Having kids after the age 35 has always been looked down upon; millions of women have been told when to get pregnant “based on statistics from a time before electricity, antibiotics, or fertility treatment” (273). Although there are increased risks that involve having kids at a later ages, there are other options for women, like freezing her eggs. Women should have the option to have kids at later age without getting judged by the world.
On page 272 of chapter 10, All The Single Ladies, Rebecca Traister talks about “old mamas” referring to women who are single or don’t have kids at an older age. She mentioned that people instinctively ask women when they are going to have kids, as if it is some sort of requirement. These women stand out from the normal of society and society asks for an excsuse in return.
Women having kids has been produced as a societal norm, however, some women do not want kids and are therefore viewed as a “failed woman” (275). Choosing to have kids is a woman’s choice and no one else’s, no matter how hard family, a church, friends, or society pushes. The women who choose not to would rather put their work first, not be viewed differently for being a mother, do not believe they are fit to be a mother, or as simple as not wanting to be a mother.
New York times talks about single men in a way most people would learn from. The article mentioned that men are depressed and lost being single, divorced, or widowed, so groups have been started for men to meet other men, rap, and give advice. Men spoke up and admitted that they feel women are easily equipped for the bonding ability and men are not, that’s why men need support groups to learn how to bond.
Included in the above New York Times article, men admitted to feeling gay by having a close relationship with another man. This makes it hard for men to be independent because society will think these men are gay. Men are uncomfortable being independent because they feel they lack nurturing abilities for themselves, and feel they lack personal connection resulting from the gay stigma for men with other men friends. However, these support groups for men encourage the shedding of a tear to create an emotionally accepting environment rather than a distant hostile environment between men in similar life statuses.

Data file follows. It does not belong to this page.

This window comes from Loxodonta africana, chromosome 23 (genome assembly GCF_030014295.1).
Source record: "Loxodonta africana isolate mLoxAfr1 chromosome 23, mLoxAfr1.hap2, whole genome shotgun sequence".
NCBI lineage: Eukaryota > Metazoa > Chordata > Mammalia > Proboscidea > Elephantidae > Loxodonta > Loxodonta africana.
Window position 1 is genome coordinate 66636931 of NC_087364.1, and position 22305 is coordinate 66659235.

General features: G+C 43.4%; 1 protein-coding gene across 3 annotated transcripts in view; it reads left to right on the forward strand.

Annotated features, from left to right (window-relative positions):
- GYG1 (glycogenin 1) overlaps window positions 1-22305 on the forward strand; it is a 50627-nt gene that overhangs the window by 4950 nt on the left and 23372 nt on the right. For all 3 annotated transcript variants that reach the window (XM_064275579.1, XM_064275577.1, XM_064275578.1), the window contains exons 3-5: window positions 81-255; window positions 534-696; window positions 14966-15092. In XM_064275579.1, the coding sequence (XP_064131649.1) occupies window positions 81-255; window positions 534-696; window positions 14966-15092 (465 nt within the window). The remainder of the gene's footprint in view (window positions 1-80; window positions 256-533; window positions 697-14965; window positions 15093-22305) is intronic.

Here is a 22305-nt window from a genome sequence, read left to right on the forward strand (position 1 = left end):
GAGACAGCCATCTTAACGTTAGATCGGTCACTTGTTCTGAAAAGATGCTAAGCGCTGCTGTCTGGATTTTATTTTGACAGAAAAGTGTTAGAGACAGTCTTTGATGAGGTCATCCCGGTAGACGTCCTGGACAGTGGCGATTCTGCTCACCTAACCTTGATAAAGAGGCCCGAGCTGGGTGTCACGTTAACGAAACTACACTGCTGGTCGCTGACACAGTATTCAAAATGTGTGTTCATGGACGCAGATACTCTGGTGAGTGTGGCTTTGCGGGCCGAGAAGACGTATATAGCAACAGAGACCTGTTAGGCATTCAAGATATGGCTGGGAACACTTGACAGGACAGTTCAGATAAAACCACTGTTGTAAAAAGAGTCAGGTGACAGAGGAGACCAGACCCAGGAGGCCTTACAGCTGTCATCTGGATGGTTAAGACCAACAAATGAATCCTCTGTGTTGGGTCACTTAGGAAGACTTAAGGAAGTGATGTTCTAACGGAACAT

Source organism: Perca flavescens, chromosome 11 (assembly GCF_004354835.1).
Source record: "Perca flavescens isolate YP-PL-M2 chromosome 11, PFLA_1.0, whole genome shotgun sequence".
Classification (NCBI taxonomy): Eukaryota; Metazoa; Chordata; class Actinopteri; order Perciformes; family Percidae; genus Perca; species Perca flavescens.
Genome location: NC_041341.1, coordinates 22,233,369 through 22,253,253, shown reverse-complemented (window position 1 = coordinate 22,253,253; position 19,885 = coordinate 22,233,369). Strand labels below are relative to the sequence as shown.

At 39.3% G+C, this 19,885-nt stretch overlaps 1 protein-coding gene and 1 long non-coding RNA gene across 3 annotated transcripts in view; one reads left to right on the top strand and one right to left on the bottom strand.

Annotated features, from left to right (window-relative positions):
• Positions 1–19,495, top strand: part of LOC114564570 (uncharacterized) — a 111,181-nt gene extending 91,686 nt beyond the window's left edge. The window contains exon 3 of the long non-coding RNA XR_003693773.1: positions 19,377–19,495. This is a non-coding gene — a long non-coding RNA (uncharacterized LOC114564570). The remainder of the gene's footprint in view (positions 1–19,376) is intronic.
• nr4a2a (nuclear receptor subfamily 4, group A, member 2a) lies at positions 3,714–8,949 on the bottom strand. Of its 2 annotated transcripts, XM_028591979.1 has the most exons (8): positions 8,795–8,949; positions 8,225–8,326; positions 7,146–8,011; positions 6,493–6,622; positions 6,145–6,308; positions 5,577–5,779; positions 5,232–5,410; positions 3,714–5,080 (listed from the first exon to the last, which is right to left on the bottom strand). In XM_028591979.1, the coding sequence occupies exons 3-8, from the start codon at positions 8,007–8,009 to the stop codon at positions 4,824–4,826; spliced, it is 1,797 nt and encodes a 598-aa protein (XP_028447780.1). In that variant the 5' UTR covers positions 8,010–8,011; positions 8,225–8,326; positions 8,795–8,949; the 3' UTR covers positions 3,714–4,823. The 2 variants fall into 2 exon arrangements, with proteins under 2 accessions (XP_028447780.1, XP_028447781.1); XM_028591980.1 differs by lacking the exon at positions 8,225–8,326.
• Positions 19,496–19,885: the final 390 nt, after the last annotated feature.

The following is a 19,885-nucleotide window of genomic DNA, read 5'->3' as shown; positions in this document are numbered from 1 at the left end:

There are many support groups within the Grand Valley campus that can support families within the community. These groups are a way for women, children and family to have a way to vent and connect with others just like them. Connecting with these groups can benefit you and the community, offering resources that you have access to and gaining a better understand can overall benefit everyone.
Living The Life Unexpected by Jody Day discussed the fear felt by women over forty years old and don’t have kids. Jody herself never had the chance to have kids because she wasn’t ready when the time was right. She created the Gateway Women Network to help childless women around the world.
Created by: bareisn on Wakelet